Victims as young as five were tortured, sexually abused and starved - some for years - in a building that was advertised as an Islamic school in Kaduna, Nigeria, say police
Nearly 500 young boys and men have been rescued from a "torture house" where they were chained up, abused and forced into slavery, say police.
Some of the boys and men had been held captive for years inside the building of horrors, which was advertised as an Islamic school, in Kaduna, Nigeria.
Victims as young as five had been tortured, sexually abused and starved while they were prevented from escaping, according to police, and there were signs they were being indoctrinated.
Many of the children had metal chains around their ankles and visible injuries, and one of those who saved claimed detainees had died.
Police said eight people have been arrested and all of them were said to be teachers.
Some of the children told police they were taken to the building by relatives who thought it was a Koranic school.
Bello Hamza, who spent three months in chains, told reporters: “I got admission to study applied mathematics, but here I am chained.
"They claim to be teaching us the Koran and Islam but they do a lot of things here. They subject the younger ones to homosexuality."
There is no evidence to suggest the building was ever a school, according to police.
Bello, 42, claimed: “This is supposed to be an Islamic centre, but trying to run away from here attracts severe punishment; they tie people and hang them to the ceiling for that, but engaging in homosexuality attracts no punishment.
"Within my short stay here, somebody had died as a result of torture.
"Others have died before my coming due to poor health and torture.
"They give us very poor food and we only eat twice a day; 11 am and 10 pm.
They have denied me a lot of things here. I am a family man, I have responsibilities, but I am chained here not knowing what is happening to my family members.”
Some of those who were being held captive and tortured were from outside Nigeria, including Burkina Faso and Mali.
All the children seen by a Reuters reporter at the scene were boys aged from around five to their late teens.
Some had their ankles manacled together and others were chained by their legs to large metal hubcaps.
Sores that appeared consistent with injuries inflicted by a whip were visible on one boy's back.
Police chief Ali Janga told the BBC the large house was raided following a tip-off about suspicious activity.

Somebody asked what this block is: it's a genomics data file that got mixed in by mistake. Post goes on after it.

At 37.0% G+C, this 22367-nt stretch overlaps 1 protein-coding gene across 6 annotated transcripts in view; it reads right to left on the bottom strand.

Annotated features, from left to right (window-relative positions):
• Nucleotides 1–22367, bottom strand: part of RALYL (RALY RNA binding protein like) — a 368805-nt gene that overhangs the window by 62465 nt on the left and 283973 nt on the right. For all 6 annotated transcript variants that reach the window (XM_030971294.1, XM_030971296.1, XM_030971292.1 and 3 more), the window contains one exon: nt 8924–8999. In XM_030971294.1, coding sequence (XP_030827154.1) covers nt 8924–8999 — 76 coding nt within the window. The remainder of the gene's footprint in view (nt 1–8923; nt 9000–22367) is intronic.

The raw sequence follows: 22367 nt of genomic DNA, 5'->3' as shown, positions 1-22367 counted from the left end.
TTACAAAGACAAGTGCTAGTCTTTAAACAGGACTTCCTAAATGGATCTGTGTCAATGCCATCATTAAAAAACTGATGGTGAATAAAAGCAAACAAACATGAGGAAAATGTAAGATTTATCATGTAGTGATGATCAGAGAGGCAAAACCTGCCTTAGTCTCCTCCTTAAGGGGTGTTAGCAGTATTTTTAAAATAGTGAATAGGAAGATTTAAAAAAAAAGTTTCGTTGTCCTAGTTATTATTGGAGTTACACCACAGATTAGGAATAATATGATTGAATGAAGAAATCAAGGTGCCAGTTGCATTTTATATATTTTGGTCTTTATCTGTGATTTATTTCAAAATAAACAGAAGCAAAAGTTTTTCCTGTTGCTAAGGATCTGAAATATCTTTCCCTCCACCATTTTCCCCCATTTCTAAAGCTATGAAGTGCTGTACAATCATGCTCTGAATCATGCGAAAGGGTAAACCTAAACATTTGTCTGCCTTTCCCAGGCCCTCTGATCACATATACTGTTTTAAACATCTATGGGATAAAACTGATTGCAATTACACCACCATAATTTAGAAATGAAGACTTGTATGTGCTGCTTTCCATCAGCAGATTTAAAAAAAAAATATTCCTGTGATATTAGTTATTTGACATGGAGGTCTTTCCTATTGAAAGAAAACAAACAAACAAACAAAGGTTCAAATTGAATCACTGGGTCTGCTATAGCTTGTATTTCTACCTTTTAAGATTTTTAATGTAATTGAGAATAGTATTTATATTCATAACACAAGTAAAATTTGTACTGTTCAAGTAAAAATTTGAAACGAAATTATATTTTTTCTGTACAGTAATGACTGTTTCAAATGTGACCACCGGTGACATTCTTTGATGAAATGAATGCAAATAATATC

He described it as a "house of torture" and said it was a case involving human slavery.
He told reporters: “We received information that something is going on in this rehabilitation centre or Islamic centre.
"On getting here, we discovered that this is neither a rehabilitation centre or Islamic school.
“These people are being used, dehumanised."
Police said there were signs that the victims were being indoctrinated, according to Sahara Reporters, which published Bello's interview.
According to that report, the owner of the building said: “Those chained are the stubborn ones who attempted to run away. Those who don’t attempt running away are not chained.
"Some were chained before and after settling down, they were freed.
“Most of them were brought by their parents from across the country and others from outside the countries
“All those allegations of torture, dehumanisation, and homosexuality are false. We do nothing here other than teaching people Islam.
“They don’t do anything other than, recitation of Koran, pray and worship God."
The police chief said the victims were overjoyed to finally be free after months or years in captivity.
After their rescue they were taken to a temporary camp at a nearby stadium to be cared for until their families could be found.
Some parents who had already been contacted went to the school to retrieve their children.
"We do not know that they will be put to this kind of harsh condition," one parent told Reuters.
Yakubu Sabo, the Kaduna police spokesman, told Reuters: "The state government is currently providing food to the children who are between the ages of five and above.
"We have identified two of the children to have come from Burkina Faso, while most of them were brought by their parents from across mostly northern Nigerian states."
He said those arrested were teachers at the school.
Islamic schools, known as Almajiris, are common across the mostly Muslim north of Nigeria - a country which is roughly evenly split between followers of Christianity and Islam.
Parents in northern Nigeria, the poorest part of a country in which most people live on less than £1.60 a day, often opt to leave their children to board at the schools.
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